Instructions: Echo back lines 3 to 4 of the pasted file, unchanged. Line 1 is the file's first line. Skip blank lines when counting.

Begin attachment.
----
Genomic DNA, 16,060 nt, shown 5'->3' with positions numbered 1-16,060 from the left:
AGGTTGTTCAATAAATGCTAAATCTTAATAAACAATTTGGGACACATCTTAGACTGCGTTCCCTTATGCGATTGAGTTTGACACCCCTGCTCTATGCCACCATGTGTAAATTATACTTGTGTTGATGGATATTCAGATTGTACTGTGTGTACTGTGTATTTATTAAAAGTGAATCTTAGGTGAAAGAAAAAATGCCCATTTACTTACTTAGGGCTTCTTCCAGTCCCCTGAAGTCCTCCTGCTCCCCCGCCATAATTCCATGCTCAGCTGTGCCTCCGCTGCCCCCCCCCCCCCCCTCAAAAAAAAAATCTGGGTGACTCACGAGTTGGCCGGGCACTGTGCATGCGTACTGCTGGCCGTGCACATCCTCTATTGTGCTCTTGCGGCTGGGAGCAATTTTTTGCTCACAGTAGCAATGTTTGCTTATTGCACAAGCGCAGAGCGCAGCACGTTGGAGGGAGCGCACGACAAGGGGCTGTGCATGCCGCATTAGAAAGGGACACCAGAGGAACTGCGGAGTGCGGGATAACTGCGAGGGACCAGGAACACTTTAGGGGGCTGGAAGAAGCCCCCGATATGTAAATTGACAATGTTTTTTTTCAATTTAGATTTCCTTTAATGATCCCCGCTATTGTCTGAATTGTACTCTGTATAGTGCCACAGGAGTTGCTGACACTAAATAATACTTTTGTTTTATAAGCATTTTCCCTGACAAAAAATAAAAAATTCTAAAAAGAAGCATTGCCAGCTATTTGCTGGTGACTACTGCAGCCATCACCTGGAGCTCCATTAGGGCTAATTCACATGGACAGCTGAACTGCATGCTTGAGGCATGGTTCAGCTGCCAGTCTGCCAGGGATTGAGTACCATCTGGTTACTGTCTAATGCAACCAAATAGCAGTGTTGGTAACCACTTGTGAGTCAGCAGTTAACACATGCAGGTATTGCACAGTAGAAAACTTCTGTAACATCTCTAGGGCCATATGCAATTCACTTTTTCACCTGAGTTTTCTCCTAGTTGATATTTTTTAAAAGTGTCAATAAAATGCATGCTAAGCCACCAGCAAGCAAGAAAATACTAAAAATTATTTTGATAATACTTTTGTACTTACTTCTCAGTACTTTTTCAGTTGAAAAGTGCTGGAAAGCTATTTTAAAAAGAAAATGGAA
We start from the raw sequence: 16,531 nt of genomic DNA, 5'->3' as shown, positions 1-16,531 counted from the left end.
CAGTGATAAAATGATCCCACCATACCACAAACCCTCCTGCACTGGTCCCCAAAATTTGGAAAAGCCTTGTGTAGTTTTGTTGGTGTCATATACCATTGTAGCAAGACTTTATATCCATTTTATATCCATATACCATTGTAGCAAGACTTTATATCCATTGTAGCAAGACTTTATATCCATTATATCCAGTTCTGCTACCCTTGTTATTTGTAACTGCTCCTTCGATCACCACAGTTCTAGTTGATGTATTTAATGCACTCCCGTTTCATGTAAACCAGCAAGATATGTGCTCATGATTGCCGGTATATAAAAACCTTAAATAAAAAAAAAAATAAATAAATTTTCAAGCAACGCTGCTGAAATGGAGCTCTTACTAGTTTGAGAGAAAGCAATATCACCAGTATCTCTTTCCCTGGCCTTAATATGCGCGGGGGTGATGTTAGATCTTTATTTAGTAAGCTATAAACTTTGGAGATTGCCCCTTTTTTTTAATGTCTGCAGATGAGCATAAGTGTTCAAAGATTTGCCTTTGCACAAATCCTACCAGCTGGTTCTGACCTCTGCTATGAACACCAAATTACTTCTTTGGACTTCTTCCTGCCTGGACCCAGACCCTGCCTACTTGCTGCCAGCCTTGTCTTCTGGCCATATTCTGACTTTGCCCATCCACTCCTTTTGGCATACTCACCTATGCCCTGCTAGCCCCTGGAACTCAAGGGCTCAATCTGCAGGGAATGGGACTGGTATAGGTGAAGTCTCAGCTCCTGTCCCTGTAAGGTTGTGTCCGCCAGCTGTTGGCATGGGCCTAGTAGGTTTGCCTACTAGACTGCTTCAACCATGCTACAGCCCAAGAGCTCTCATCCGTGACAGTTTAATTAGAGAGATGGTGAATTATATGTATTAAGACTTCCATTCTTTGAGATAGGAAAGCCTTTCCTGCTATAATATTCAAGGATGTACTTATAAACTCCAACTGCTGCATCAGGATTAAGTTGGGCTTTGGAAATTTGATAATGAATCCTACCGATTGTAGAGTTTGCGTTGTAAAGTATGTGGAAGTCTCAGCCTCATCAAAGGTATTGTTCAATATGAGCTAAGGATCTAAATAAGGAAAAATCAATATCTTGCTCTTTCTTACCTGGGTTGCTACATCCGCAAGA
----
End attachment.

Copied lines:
We start from the raw sequence: 16,531 nt of genomic DNA, 5'->3' as shown, positions 1-16,531 counted from the left end.
CAGTGATAAAATGATCCCACCATACCACAAACCCTCCTGCACTGGTCCCCAAAATTTGGAAAAGCCTTGTGTAGTTTTGTTGGTGTCATATACCATTGTAGCAAGACTTTATATCCATTTTATATCCATATACCATTGTAGCAAGACTTTATATCCATTGTAGCAAGACTTTATATCCATTATATCCAGTTCTGCTACCCTTGTTATTTGTAACTGCTCCTTCGATCACCACAGTTCTAGTTGATGTATTTAATGCACTCCCGTTTCATGTAAACCAGCAAGATATGTGCTCATGATTGCCGGTATATAAAAACCTTAAATAAAAAAAAAAATAAATAAATTTTCAAGCAACGCTGCTGAAATGGAGCTCTTACTAGTTTGAGAGAAAGCAATATCACCAGTATCTCTTTCCCTGGCCTTAATATGCGCGGGGGTGATGTTAGATCTTTATTTAGTAAGCTATAAACTTTGGAGATTGCCCCTTTTTTTTAATGTCTGCAGATGAGCATAAGTGTTCAAAGATTTGCCTTTGCACAAATCCTACCAGCTGGTTCTGACCTCTGCTATGAACACCAAATTACTTCTTTGGACTTCTTCCTGCCTGGACCCAGACCCTGCCTACTTGCTGCCAGCCTTGTCTTCTGGCCATATTCTGACTTTGCCCATCCACTCCTTTTGGCATACTCACCTATGCCCTGCTAGCCCCTGGAACTCAAGGGCTCAATCTGCAGGGAATGGGACTGGTATAGGTGAAGTCTCAGCTCCTGTCCCTGTAAGGTTGTGTCCGCCAGCTGTTGGCATGGGCCTAGTAGGTTTGCCTACTAGACTGCTTCAACCATGCTACAGCCCAAGAGCTCTCATCCGTGACAGTTTAATTAGAGAGATGGTGAATTATATGTATTAAGACTTCCATTCTTTGAGATAGGAAAGCCTTTCCTGCTATAATATTCAAGGATGTACTTATAAACTCCAACTGCTGCATCAGGATTAAGTTGGGCTTTGGAAATTTGATAATGAATCCTACCGATTGTAGAGTTTGCGTTGTAAAGTATGTGGAAGTCTCAGCCTCATCAAAGGTATTGTTCAATATGAGCTAAGGATCTAAATAAGGAAAAATCAATATCTTGCTCTTTCTTACCTGGGTTGCTACATCCGCAAGA